To buy on Etsy, a customer can either use the search bar on Etsy’s home page to search for an item or can browse through a list of categories that includes Home & Living, Jewelry, Clothing, Toys & Games, Craft Supplies & Tools, and Weddings. A select number of items are also featured each day on Etsy’s homepage. When a buyer enters an Etsy online store, he or she can read reviews from past buyers and see how the seller stacks up on a five-star scale. AHeirloom, for example, has over 4,973 reviews and nearly a perfect five-star rating.
Business Model Breakdown
At the heart of Etsy’s success is its business model. A business model is a firm’s plan or recipe for how it creates, delivers, and captures value for its stakeholders. The Barringer/Ireland Business Model Template, completed for what Etsy looks like today, is shown nearby. The following is a breakdown of each of the four major categories of Etsy’s business model. What is particularly instructive is the way the model fits together. As you read through the description of each category, notice how it affects the other categories and Etsy’s business model as a whole.
Etsy’s mission is ambitious. It wants to “re-imagine commerce in ways that build a more fulfilling and lasting world.” To do this, Etsy has built its business around the neighborhood feel. Its focus is on constructing a way to shop that is meaningful to both sellers and buyers. To illustrate this point, Etsy CEO Chad Dickerson said, “Etsy, technologically and culturally, is a platform that provides meaning to people, and an opportunity to validate their art, their craft.” To further articulate Etsy’s core values Dickerson said, “At the end of each transaction you get something real from a real person. There is existential satisfaction to that.” In addition to this set of values, Etsy is an advocate for small merchants and artisans. These are two categories of businesses that have been hurt by mass production and the advent of the big-box store. Etsy is helping bring back these businesses by providing them a platform to sell their products to a sizeable audience of buyers.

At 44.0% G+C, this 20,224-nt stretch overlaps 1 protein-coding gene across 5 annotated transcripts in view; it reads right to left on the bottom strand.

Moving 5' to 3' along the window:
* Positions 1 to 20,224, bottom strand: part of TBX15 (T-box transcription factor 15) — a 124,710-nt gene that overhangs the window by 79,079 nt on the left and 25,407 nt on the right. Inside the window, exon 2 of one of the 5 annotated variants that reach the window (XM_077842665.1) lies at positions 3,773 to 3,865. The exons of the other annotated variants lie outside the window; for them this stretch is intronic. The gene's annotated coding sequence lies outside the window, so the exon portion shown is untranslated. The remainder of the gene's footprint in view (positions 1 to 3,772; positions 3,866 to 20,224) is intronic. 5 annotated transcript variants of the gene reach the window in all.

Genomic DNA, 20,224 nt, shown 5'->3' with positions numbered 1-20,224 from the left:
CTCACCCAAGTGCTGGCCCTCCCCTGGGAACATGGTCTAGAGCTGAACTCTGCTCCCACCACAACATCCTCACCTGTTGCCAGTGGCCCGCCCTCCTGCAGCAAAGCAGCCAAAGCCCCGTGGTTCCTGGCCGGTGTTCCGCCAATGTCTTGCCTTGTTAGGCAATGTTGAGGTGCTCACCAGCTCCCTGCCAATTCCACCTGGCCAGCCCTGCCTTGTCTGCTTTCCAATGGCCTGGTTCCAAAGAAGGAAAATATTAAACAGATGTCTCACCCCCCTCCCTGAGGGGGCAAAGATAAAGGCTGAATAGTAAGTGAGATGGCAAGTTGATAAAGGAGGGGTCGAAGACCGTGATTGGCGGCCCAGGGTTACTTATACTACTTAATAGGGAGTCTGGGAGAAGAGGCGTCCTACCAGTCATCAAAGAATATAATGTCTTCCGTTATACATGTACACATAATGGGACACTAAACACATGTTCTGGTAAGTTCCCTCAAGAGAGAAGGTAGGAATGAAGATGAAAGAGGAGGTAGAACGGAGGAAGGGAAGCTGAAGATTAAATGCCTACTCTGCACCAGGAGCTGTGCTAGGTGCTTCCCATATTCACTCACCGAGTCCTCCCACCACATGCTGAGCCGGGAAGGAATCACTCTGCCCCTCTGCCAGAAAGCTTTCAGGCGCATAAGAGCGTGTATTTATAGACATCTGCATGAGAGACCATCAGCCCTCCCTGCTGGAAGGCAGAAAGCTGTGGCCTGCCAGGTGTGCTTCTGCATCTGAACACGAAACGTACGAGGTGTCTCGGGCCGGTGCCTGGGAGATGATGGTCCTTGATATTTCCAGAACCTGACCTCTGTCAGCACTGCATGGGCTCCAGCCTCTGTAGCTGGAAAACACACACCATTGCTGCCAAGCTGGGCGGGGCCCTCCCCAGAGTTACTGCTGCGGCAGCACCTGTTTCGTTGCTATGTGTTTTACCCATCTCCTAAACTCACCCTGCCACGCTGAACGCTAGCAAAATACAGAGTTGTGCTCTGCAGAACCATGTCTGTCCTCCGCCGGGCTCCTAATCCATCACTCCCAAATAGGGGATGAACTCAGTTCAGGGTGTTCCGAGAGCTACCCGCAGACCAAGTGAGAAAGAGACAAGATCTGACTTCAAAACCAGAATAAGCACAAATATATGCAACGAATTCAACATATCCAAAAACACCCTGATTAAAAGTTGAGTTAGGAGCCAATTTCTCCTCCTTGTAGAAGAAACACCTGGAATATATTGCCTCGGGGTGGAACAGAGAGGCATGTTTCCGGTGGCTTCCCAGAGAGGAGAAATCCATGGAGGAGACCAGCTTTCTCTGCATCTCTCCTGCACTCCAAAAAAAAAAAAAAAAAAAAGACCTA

Etsy’s basis of differentiation flows from its mission to focus on handmade goods, the number of buyers and sellers on its site, and the sense of community that it has created. Although its website is easy to navigate, that’s not what differentiates Etsy from its rivals in that many online businesses have websites that are easy to navigate. What differentiates Etsy are the factors mentioned above. It’s instructive to note that Etsy’s points of differentiation are made possible by its core competencies and key assets. From the beginning, Etsy has excelled at helping its sellers increase sales via web-based tools, educational materials, and offline events. It also set its business up in a way that encourages its sellers to build awareness of Etsy in general. Each seller has its own Etsy store. As sellers promote their Etsy stores, they introduce people to Etsy more broadly, which is a key factor that has enabled Etsy to grow so quickly.
Etsy: Barringer/Ireland Business Model Template
© 2014 Bruce R. Barringer and R. Duane Ireland